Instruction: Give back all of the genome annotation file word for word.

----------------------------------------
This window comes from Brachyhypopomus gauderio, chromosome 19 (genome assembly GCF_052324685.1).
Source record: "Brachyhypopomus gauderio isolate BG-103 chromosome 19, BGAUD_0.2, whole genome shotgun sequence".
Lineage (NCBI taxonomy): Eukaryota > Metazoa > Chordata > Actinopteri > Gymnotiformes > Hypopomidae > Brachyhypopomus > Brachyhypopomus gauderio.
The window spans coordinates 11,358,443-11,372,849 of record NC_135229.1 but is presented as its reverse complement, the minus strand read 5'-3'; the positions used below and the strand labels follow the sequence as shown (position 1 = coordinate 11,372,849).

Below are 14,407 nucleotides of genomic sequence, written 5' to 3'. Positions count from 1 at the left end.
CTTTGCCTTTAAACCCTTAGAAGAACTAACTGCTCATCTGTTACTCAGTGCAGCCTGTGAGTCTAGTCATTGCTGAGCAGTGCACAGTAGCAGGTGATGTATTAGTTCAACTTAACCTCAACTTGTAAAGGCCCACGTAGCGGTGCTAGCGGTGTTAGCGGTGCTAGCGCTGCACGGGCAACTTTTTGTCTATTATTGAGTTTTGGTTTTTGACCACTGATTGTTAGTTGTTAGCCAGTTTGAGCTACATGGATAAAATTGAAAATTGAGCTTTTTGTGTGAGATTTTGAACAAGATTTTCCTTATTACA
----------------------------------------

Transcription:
This window comes from Brachyhypopomus gauderio, chromosome 19 (genome assembly GCF_052324685.1).
Source record: "Brachyhypopomus gauderio isolate BG-103 chromosome 19, BGAUD_0.2, whole genome shotgun sequence".
Lineage (NCBI taxonomy): Eukaryota > Metazoa > Chordata > Actinopteri > Gymnotiformes > Hypopomidae > Brachyhypopomus > Brachyhypopomus gauderio.
The window spans coordinates 11,358,443-11,372,849 of record NC_135229.1 but is presented as its reverse complement, the minus strand read 5'-3'; the positions used below and the strand labels follow the sequence as shown (position 1 = coordinate 11,372,849).

Below are 14,407 nucleotides of genomic sequence, written 5' to 3'. Positions count from 1 at the left end.
CTTTGCCTTTAAACCCTTAGAAGAACTAACTGCTCATCTGTTACTCAGTGCAGCCTGTGAGTCTAGTCATTGCTGAGCAGTGCACAGTAGCAGGTGATGTATTAGTTCAACTTAACCTCAACTTGTAAAGGCCCACGTAGCGGTGCTAGCGGTGTTAGCGGTGCTAGCGCTGCACGGGCAACTTTTTGTCTATTATTGAGTTTTGGTTTTTGACCACTGATTGTTAGTTGTTAGCCAGTTTGAGCTACATGGATAAAATTGAAAATTGAGCTTTTTGTGTGAGATTTTGAACAAGATTTTCCTTATTACA